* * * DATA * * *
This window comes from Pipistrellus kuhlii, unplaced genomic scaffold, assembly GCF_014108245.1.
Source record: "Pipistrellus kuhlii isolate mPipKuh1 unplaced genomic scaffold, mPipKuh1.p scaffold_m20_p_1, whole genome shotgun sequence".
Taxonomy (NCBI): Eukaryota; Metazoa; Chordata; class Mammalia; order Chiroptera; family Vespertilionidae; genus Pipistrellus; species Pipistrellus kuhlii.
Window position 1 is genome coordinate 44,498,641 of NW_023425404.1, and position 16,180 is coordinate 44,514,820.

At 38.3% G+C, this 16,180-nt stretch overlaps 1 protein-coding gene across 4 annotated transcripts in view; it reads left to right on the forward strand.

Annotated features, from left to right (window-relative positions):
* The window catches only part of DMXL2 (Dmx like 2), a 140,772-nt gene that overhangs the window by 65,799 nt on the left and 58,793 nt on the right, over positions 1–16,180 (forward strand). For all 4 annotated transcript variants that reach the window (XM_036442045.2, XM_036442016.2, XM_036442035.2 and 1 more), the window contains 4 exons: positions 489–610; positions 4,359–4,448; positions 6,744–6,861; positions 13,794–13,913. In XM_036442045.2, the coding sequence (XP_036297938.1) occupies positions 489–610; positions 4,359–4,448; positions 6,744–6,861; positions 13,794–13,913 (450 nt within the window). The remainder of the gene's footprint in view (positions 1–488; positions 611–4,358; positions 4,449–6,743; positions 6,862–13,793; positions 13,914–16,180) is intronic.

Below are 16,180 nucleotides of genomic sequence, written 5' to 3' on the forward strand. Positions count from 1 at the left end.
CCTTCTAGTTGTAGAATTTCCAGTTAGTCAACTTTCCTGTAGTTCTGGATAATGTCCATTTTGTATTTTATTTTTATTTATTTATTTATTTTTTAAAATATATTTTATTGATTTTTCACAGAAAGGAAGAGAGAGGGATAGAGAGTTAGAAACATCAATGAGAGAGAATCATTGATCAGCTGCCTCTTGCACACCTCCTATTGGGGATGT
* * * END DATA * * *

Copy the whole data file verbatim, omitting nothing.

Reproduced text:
This window comes from Pipistrellus kuhlii, unplaced genomic scaffold, assembly GCF_014108245.1.
Source record: "Pipistrellus kuhlii isolate mPipKuh1 unplaced genomic scaffold, mPipKuh1.p scaffold_m20_p_1, whole genome shotgun sequence".
Taxonomy (NCBI): Eukaryota; Metazoa; Chordata; class Mammalia; order Chiroptera; family Vespertilionidae; genus Pipistrellus; species Pipistrellus kuhlii.
Window position 1 is genome coordinate 44,498,641 of NW_023425404.1, and position 16,180 is coordinate 44,514,820.

At 38.3% G+C, this 16,180-nt stretch overlaps 1 protein-coding gene across 4 annotated transcripts in view; it reads left to right on the forward strand.

Annotated features, from left to right (window-relative positions):
* The window catches only part of DMXL2 (Dmx like 2), a 140,772-nt gene that overhangs the window by 65,799 nt on the left and 58,793 nt on the right, over positions 1–16,180 (forward strand). For all 4 annotated transcript variants that reach the window (XM_036442045.2, XM_036442016.2, XM_036442035.2 and 1 more), the window contains 4 exons: positions 489–610; positions 4,359–4,448; positions 6,744–6,861; positions 13,794–13,913. In XM_036442045.2, the coding sequence (XP_036297938.1) occupies positions 489–610; positions 4,359–4,448; positions 6,744–6,861; positions 13,794–13,913 (450 nt within the window). The remainder of the gene's footprint in view (positions 1–488; positions 611–4,358; positions 4,449–6,743; positions 6,862–13,793; positions 13,914–16,180) is intronic.

Below are 16,180 nucleotides of genomic sequence, written 5' to 3' on the forward strand. Positions count from 1 at the left end.
CCTTCTAGTTGTAGAATTTCCAGTTAGTCAACTTTCCTGTAGTTCTGGATAATGTCCATTTTGTATTTTATTTTTATTTATTTATTTATTTTTTAAAATATATTTTATTGATTTTTCACAGAAAGGAAGAGAGAGGGATAGAGAGTTAGAAACATCAATGAGAGAGAATCATTGATCAGCTGCCTCTTGCACACCTCCTATTGGGGATGT